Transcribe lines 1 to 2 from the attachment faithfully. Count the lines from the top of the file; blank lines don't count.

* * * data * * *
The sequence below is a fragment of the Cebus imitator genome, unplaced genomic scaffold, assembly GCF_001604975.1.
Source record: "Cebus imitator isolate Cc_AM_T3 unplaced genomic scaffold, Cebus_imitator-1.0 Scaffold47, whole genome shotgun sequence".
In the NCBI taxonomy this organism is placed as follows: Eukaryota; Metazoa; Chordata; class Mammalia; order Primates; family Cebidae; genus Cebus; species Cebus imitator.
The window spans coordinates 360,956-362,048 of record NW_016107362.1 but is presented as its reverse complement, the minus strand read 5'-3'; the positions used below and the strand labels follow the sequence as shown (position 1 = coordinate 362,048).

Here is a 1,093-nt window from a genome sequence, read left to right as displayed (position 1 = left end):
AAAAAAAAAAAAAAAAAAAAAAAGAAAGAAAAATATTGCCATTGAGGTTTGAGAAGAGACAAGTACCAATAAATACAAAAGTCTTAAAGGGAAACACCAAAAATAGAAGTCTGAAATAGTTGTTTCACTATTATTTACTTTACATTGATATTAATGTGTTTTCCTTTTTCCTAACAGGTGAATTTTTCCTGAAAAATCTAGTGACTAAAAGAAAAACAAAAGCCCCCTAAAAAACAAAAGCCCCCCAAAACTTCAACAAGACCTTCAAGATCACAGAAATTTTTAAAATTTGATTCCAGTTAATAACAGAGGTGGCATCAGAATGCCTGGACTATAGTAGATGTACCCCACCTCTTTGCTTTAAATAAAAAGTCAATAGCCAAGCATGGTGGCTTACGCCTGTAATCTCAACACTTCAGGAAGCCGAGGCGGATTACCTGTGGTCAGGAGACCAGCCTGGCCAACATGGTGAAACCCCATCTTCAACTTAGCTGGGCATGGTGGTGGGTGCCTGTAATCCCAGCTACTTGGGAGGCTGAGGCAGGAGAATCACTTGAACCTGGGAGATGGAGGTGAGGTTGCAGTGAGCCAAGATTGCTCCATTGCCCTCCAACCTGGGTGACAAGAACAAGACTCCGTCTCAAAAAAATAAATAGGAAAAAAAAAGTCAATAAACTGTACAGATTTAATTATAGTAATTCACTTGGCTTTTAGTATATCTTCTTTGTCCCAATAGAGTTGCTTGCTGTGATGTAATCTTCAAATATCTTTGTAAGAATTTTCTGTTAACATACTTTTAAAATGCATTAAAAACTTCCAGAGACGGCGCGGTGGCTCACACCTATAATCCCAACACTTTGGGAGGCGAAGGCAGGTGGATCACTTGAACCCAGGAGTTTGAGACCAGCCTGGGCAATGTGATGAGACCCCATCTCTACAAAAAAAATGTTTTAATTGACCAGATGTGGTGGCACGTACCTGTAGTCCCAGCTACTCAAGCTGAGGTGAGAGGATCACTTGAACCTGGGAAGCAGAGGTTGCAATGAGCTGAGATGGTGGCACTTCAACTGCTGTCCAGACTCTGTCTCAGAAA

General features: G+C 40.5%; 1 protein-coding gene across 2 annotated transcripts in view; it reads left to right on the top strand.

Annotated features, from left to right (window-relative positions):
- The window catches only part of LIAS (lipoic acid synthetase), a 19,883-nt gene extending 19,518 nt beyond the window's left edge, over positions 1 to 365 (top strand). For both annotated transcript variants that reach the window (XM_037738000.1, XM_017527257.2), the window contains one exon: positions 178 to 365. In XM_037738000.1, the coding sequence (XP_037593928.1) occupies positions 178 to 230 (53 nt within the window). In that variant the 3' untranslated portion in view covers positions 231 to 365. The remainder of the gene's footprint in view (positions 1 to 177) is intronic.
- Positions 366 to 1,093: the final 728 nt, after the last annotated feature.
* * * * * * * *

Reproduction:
The sequence below is a fragment of the Cebus imitator genome, unplaced genomic scaffold, assembly GCF_001604975.1.
Source record: "Cebus imitator isolate Cc_AM_T3 unplaced genomic scaffold, Cebus_imitator-1.0 Scaffold47, whole genome shotgun sequence".